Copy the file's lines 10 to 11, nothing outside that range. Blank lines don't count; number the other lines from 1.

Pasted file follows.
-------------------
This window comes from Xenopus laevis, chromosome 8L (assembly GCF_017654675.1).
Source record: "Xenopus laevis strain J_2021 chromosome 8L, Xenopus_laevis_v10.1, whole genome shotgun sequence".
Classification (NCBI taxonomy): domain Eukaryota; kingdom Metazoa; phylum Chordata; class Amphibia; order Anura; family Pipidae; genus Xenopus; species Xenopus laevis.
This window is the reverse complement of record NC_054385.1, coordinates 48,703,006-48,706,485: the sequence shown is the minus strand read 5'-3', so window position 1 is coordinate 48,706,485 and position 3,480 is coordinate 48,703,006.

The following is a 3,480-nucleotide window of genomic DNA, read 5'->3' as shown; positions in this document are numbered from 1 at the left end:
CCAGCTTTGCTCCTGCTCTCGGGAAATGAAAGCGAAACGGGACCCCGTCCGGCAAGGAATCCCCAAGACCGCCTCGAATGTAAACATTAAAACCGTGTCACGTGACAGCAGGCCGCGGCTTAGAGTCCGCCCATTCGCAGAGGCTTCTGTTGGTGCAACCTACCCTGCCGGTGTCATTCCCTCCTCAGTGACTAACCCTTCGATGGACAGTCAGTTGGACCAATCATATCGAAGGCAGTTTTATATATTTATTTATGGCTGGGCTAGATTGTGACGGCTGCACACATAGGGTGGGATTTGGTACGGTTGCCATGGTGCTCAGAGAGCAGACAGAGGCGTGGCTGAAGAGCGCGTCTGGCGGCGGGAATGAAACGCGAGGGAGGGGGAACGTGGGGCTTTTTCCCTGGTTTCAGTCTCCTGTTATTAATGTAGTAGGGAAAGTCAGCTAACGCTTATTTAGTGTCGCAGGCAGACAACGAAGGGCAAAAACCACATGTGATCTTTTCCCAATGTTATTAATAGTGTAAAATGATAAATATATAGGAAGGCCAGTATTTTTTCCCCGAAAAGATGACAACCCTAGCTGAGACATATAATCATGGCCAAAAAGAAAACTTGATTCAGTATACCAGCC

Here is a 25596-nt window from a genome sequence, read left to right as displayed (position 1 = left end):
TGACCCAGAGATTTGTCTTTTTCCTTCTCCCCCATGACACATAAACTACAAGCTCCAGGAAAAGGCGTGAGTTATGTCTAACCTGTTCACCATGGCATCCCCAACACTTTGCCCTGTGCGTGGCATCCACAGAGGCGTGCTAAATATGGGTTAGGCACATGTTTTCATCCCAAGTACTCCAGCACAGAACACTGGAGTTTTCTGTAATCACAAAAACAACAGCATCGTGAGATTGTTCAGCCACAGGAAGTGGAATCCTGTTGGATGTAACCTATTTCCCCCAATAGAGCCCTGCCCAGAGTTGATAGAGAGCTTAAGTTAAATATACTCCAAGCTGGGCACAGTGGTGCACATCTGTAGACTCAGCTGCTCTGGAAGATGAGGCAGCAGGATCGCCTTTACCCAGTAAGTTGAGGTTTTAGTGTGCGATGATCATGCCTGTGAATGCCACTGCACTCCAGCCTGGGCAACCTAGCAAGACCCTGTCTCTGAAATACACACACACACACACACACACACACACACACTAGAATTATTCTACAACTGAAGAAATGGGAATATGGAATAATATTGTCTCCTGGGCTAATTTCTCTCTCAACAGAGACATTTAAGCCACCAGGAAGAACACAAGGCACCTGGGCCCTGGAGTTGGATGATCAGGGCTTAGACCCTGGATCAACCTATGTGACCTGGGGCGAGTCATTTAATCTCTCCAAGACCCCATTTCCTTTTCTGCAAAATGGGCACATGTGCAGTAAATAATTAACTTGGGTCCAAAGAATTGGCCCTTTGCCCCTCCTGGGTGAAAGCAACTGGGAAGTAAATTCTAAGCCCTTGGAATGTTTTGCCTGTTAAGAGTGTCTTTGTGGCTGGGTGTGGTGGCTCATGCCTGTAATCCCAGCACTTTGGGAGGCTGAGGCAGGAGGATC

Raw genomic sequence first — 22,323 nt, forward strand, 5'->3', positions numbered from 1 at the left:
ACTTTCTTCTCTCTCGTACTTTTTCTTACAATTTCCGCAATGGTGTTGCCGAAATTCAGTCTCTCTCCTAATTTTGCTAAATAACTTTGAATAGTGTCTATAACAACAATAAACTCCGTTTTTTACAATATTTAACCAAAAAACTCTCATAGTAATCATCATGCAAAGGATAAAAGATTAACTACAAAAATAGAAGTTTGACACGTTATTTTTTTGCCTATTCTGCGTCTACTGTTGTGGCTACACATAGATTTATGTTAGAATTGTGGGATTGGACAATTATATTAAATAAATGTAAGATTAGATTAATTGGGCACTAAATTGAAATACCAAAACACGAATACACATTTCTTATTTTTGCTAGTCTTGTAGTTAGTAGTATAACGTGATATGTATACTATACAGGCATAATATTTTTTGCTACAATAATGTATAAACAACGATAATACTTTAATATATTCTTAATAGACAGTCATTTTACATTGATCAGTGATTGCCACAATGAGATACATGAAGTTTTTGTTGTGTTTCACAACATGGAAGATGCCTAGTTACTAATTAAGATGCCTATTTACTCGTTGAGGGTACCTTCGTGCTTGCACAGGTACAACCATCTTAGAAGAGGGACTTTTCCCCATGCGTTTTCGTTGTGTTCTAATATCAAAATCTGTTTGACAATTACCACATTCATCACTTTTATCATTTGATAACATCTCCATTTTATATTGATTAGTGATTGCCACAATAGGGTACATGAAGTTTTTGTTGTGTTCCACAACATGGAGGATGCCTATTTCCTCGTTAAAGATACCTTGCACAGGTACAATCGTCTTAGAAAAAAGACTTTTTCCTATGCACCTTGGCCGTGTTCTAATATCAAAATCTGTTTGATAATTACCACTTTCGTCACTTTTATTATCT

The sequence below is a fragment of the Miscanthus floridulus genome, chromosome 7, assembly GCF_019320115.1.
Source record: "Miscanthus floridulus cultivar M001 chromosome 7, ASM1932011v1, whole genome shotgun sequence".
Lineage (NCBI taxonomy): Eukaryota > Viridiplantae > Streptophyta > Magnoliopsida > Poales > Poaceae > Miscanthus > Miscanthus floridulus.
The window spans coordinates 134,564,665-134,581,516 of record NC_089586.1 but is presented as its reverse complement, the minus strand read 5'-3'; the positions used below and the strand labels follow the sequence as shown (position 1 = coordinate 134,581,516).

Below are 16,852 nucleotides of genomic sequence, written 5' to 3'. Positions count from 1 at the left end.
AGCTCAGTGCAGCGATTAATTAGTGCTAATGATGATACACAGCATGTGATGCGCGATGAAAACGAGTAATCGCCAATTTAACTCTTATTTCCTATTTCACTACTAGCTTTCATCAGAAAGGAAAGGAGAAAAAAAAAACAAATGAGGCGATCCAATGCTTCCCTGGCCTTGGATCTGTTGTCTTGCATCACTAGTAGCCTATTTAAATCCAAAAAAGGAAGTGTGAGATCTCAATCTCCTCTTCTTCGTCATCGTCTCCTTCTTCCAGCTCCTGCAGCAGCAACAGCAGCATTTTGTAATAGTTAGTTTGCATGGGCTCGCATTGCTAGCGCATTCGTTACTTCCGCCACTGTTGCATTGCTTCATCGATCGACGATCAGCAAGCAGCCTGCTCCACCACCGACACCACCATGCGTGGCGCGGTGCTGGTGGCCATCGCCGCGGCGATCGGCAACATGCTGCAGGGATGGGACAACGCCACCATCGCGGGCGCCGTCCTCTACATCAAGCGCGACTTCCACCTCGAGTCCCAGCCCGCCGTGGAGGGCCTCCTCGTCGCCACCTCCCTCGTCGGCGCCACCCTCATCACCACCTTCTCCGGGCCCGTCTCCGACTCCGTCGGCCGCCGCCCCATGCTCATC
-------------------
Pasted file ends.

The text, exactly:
ACTTTCTTCTCTCTCGTACTTTTTCTTACAATTTCCGCAATGGTGTTGCCGAAATTCAGTCTCTCTCCTAATTTTGCTAAATAACTTTGAATAGTGTCTATAACAACAATAAACTCCGTTTTTTACAATATTTAACCAAAAAACTCTCATAGTAATCATCATGCAAAGGATAAAAGATTAACTACAAAAATAGAAGTTTGACACGTTATTTTTTTGCCTATTCTGCGTCTACTGTTGTGGCTACACATAGATTTATGTTAGAATTGTGGGATTGGACAATTATATTAAATAAATGTAAGATTAGATTAATTGGGCACTAAATTGAAATACCAAAACACGAATACACATTTCTTATTTTTGCTAGTCTTGTAGTTAGTAGTATAACGTGATATGTATACTATACAGGCATAATATTTTTTGCTACAATAATGTATAAACAACGATAATACTTTAATATATTCTTAATAGACAGTCATTTTACATTGATCAGTGATTGCCACAATGAGATACATGAAGTTTTTGTTGTGTTTCACAACATGGAAGATGCCTAGTTACTAATTAAGATGCCTATTTACTCGTTGAGGGTACCTTCGTGCTTGCACAGGTACAACCATCTTAGAAGAGGGACTTTTCCCCATGCGTTTTCGTTGTGTTCTAATATCAAAATCTGTTTGACAATTACCACATTCATCACTTTTATCATTTGATAACATCTCCATTTTATATTGATTAGTGATTGCCACAATAGGGTACATGAAGTTTTTGTTGTGTTCCACAACATGGAGGATGCCTATTTCCTCGTTAAAGATACCTTGCACAGGTACAATCGTCTTAGAAAAAAGACTTTTTCCTATGCACCTTGGCCGTGTTCTAATATCAAAATCTGTTTGATAATTACCACTTTCGTCACTTTTATTATCT

The sequence below is a fragment of the Miscanthus floridulus genome, chromosome 7, assembly GCF_019320115.1.